Ireland star Jack Conan is ready to realize a dream by running out in front of a capacity Dublin crowd on the opening weekend of a Guinness Six Nations campaign – 12 months on from feeling “a bit of a mug”.
Conan approaches the tournament on the back of the finest year of his career to date, having become a British and Irish Lion and established himself as a key cog in Andy Farrell’s imposing forward pack.
The influential 29-year-old has never previously started a championship curtain-raiser and his current situation is a far cry from last February.
After being overlooked by head coach Farrell for his country’s opening two fixtures of 2021, Conan was instead performing at club level and left waving to imaginary supporters as he celebrated his 100th Leinster appearance in underwhelming fashion.
“It’s great to finally get to the position I am,” said Conan, ahead of Saturday’s sold-out clash with reigning Six Nations champions Wales.
“It’s probably taken me a bit longer than I wanted to but a few injuries and then obviously a lot of quality players around as well and probably been guilty of under-performing myself over the years as well.
“I think this week last year, I made my 100th cap for Leinster against the Dragons in Rodney Parade and ran out to an empty stadium giving it that (waves at an imaginary crowd)!
“Luke McGrath was the captain and he said ‘you’re going to run out’. I said, ‘Lukey, what are you on about? There’s no-one in the stadium’.
“There was the lads on the bench, the coaches and the Dragons fellas, so I felt like a bit of a mug.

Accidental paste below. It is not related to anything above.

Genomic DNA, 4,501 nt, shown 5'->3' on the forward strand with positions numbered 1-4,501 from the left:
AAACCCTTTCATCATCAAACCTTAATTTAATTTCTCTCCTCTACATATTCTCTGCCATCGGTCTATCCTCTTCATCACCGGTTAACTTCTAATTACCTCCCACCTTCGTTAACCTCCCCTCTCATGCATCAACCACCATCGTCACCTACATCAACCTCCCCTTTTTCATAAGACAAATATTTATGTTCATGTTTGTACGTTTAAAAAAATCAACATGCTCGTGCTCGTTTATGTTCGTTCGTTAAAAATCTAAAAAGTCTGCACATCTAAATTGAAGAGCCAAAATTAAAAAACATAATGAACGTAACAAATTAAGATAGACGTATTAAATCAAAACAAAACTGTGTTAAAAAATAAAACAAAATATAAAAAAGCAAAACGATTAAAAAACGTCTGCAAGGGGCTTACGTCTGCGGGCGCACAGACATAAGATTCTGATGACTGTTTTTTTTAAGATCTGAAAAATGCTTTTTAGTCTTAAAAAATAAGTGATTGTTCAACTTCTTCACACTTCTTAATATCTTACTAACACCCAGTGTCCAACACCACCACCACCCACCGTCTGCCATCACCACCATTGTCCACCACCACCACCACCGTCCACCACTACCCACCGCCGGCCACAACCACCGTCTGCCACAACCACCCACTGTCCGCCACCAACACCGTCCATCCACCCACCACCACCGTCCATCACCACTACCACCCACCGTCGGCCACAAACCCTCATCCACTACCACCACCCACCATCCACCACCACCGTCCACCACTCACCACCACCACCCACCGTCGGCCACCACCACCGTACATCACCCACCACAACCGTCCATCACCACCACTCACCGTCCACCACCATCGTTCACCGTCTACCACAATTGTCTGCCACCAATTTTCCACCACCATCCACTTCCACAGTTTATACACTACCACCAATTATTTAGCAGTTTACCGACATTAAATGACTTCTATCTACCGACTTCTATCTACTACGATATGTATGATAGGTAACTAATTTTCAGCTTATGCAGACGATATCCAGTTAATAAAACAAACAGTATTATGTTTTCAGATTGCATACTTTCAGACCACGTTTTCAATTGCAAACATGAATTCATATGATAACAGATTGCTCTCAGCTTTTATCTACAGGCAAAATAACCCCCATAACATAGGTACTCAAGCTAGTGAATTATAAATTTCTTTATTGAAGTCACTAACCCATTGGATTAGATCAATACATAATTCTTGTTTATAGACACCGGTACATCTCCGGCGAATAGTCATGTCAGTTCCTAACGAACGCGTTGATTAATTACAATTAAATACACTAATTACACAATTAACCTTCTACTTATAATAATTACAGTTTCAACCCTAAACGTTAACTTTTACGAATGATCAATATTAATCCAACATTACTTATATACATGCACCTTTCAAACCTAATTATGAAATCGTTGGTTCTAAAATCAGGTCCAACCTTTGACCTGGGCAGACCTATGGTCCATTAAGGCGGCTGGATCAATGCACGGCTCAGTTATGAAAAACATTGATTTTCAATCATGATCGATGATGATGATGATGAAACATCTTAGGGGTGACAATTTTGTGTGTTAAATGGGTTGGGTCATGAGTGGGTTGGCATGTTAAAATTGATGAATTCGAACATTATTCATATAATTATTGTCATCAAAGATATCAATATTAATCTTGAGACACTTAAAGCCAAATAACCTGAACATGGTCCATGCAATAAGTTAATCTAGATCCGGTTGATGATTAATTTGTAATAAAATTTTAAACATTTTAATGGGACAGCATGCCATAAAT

“It’s great now to be sitting here and being able to get a start in a Six Nations opener in Dublin and in front of a full house.
“It’s been a long time coming and something I’ve been thinking about for years. I feel very fortunate.”
Conan’s milestone provincial outing in south Wales actually came on February 19 last year.
He eventually made his first Test appearance since the 2019 World Cup the following weekend as a replacement in Ireland’s 48-10 round-three win in Italy.
The number eight again came off the bench against Scotland a fortnight later before marking his first international start for 18 months with a standout, try-scoring display in the 32-18 victory over England – a game he believes served as a “springboard” towards present circumstances.
Ireland’s current eight-match winning run has coincided with Conan’s return, while he went on to play all three Lions Tests in South Africa last summer after being a surprise pick by Warren Gatland.
“My motivation a year ago was to get to a level I wanted to be at, a level I felt I’d previously been at, and I don’t mean the jersey I was wearing, I meant my own self,” he said .
“That was a hunger that was built over months of frustration over injuries, rehabbing and everything else so it might be different motivation but it’s always really high and there’s no greater motivation than playing for your country at home in Dublin in front of family, friends and loved ones in a full house.
“My motivation changes from time to time but it’s always of the utmost importance.”
Conan is one of seven Leinster players in Ireland’s pack for the weekend, with Munster’s Tadhg Beirne the exception.
He will line up in the center of the back row, sandwiched between Caelan Doris and Josh Van Der Flier.
“It definitely helps that you’re that bit more familiar with the lads,” said Conan.
“In saying that, even if it wasn’t seven Leinster lads out of eight, there is so much quality and strength in depth at the moment that lads can step in and do the job.
“Speaking specifically for the back row, the three of us complement each other very well. It’s an absolute joy to play with the two lads. You know what you’re getting every single time. Their work-rate is through the roof.
“We’re all bringing the best out of ourselves and I think that’s something we’ve done really well over the last few months, whether it be in green or in blue.”